MGM via Everett Collection
Veteran stage and screen icon Elaine Stritch has died at the age of 89. The actress passed away at her home in Birmingham, Michigan on Thursday (17Jul14).
The star, known for her brash attitude and sharp tongue, began her career with her first stage role in 1944 and made her Broadway debut in Loco just two years later (46).
She went on to become a regular in New York's famous theatre district, featuring in a hit 1952 revival of the musical Pal Joey and landing her first leading Broadway role in Goldilocks in 1958. Her other theatre credits include parts in Noel Coward's Sail Away, Who's Afraid of Virginia Woolf? and Stephen Sondheim's 1970 musical Company, a role she reprised in 1972 when it opened in London's West End.
She later won high praise for her one-woman show Elaine Stritch at Liberty, for which she won a Tony Award in 2001. During the production, in which she recounted her life story, Stritch revealed she had tried and failed to win the role of Dorothy Zbornak in hit TV series The Golden Girls, a job which went instead to Bea Arthur.
Her early TV appearances came on shows like The Growing Paynes, Studio One and the classic British comedy series Two's Company. In more recent years, she appeared in U.S. soap One Life to Live, 3rd Rock from the Sun and Law & Order, while she earned an Emmy Award playing Alec Baldwin's mother on 30 Rock.
Stritch's filmography included parts in the 1957 remake of A Farewell to Arms, The Perfect Furlough, Providence and Woody Allen films September (1987) and Small Time Crooks (2000). She also portrayed Winona Ryder's grandmother in Autumn in New York and Jane Fonda's acerbic mum in 2005's Monster in Law.
The actress, who was inducted into the American Theater Hall of Fame in 1995, bid farewell to fans with her Movin' Over and Out concert series in the Big Apple in April, 2013, before moving to Michigan to spend more time with her family.
Is On the Road the first successful attempt to bring Jack Kerouac's beloved novel to the screen? Depends on who you ask. Fans of the Beat Generation will undoubtedly love this film directed by Walter Salles and adapted by Jose Rivera and those familiar with Kerouac's mythos might be able to play along. But if you've never heard of this group of writers and miscreants you might be eating their dust.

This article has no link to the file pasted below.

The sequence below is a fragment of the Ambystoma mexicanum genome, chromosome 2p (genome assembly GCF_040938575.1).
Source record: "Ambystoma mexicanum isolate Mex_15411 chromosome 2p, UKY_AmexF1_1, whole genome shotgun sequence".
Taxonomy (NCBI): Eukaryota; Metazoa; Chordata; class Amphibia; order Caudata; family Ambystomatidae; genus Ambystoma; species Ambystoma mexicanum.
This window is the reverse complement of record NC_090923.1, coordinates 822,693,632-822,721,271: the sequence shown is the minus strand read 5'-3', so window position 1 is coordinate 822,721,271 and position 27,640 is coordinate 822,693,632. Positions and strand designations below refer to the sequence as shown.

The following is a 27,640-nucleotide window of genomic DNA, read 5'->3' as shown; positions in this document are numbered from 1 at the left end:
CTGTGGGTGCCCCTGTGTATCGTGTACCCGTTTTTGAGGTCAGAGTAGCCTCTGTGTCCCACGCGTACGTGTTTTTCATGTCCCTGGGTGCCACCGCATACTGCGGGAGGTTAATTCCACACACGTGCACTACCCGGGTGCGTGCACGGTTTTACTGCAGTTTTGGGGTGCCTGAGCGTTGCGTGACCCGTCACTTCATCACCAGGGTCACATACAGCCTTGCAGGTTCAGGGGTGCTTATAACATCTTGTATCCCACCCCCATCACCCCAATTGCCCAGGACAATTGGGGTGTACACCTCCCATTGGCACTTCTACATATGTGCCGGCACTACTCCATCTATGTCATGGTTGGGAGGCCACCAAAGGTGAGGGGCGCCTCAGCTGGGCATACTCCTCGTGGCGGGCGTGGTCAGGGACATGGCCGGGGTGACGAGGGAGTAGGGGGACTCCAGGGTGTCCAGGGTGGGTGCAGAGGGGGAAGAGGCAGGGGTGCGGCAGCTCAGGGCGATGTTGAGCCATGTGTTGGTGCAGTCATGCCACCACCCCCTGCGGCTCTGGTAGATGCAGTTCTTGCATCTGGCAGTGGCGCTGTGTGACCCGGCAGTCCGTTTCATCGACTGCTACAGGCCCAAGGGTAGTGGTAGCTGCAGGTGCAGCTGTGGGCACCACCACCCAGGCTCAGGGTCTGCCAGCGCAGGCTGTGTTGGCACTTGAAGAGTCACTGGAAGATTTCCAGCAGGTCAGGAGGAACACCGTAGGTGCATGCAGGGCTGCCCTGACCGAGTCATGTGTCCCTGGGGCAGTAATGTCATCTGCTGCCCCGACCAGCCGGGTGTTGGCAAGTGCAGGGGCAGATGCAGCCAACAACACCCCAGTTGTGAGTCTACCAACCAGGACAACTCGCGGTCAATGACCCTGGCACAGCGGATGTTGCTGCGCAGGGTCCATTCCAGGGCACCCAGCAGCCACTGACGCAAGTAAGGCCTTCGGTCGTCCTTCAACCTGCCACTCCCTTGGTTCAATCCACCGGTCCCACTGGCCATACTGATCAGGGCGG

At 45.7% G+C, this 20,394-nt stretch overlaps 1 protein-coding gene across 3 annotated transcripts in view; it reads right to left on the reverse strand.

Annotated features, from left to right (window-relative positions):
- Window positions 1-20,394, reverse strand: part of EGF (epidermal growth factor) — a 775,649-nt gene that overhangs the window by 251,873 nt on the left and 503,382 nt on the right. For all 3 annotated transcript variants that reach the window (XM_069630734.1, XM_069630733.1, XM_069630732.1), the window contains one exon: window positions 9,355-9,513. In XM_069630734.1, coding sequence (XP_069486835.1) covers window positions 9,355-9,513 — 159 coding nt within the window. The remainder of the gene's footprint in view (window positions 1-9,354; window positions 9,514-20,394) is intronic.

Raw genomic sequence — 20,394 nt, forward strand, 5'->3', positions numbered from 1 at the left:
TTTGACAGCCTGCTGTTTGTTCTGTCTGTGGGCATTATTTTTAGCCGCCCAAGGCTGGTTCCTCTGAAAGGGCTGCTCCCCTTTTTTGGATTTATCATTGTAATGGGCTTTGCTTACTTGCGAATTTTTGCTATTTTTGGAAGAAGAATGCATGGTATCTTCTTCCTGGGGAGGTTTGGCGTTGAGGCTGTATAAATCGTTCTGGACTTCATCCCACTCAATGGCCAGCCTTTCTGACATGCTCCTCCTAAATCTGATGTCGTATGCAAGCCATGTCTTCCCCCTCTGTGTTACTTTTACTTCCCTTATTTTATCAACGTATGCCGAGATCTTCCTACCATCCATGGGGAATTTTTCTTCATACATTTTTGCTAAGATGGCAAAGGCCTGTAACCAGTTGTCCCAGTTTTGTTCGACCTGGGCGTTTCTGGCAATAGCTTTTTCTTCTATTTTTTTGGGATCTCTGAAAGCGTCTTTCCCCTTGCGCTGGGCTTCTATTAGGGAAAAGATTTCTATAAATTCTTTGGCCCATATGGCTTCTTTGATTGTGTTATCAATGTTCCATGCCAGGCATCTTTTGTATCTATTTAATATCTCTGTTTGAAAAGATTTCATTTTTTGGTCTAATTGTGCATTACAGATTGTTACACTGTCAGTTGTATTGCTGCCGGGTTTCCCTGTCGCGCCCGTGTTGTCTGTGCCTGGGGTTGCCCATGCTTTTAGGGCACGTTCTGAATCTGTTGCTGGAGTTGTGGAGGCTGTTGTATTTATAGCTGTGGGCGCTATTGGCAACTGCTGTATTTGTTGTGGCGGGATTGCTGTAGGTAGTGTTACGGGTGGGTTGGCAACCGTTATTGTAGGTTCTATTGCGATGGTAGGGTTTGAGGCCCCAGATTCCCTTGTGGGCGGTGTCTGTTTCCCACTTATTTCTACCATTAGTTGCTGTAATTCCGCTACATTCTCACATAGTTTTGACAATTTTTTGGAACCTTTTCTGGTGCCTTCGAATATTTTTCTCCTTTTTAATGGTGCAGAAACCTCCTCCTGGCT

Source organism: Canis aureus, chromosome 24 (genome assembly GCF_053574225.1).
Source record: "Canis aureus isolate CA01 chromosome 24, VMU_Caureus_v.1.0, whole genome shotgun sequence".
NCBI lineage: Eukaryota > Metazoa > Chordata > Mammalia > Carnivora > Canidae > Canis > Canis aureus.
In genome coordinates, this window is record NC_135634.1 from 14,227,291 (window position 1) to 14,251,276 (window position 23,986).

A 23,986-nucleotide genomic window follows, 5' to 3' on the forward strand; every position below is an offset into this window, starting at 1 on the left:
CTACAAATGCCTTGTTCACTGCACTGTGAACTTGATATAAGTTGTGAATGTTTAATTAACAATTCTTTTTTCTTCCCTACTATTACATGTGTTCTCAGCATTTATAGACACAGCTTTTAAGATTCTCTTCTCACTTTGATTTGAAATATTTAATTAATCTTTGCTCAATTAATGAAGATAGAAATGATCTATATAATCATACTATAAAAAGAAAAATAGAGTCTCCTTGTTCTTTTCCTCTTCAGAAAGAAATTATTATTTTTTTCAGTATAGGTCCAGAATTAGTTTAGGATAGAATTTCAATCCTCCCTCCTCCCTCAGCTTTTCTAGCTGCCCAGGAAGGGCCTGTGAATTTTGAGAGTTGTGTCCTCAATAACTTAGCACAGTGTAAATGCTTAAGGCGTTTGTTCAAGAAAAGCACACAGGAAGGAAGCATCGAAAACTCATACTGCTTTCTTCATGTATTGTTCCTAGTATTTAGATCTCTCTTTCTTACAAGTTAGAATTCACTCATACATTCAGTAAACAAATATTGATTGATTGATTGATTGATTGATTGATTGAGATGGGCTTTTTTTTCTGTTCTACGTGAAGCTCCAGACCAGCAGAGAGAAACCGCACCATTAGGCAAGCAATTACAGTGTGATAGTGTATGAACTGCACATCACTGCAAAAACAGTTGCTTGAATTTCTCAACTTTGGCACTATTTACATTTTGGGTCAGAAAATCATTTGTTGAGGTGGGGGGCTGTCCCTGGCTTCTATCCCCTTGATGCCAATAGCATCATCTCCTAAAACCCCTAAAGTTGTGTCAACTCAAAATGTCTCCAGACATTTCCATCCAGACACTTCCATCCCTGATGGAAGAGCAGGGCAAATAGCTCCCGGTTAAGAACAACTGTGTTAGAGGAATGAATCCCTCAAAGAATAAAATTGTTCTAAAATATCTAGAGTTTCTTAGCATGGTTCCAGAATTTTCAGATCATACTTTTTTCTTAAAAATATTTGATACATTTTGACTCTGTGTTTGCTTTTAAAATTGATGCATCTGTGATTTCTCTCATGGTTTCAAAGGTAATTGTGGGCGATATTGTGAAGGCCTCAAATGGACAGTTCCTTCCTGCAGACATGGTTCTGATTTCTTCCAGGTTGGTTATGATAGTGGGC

On the Road is occasionally beautiful and entirely too long. Its narrator Sal Paradise Kerouac's alter ego is played by Sam Riley with a sort of muted watchfulness; he's an outsider the writer narrating it all along for the ride but the script doesn't do justice to the tastes of Kerouac's writing (although we get a taste in some small voiceovers). Garrett Hedlund owns this movie from top to bottom as Dean Moriarty with his buoyant earthy sexuality and total irresponsibility. In reality Dean is the sort of user and mooch that would be a total drain of energy and resources but we see him as Sal does: alive free sensual somehow utterly honest in his protestations of love and honesty despite his constant betrayals.
Dean is absolutely the sex and love object of the movie his pansexual groove attracting and scaring Sal and in a way breaking his heart. Dean also breaks the hearts of Marylou his on-again off-again child bride played by Kristen Stewart; Camille the mother of his children played by Kirsten Dunst; and most movingly Carlo Marx the alter ego of Allen Ginsberg who is played by Tom Sturridge. Sturridge is excellent as the lovelorn poet who's alternately suicidal and joyous and his scenes with Hedlund are some of the most erotic and moving. The female characters get short shrift especially Marylou who lacks much of a personality; how much of what she does is egged on by Dean and how much is of her own volition? The ballyhoo over her nude scenes were overblown by half; although they're somewhat sexy they're overshadowed by all of the sexual tension between the leads.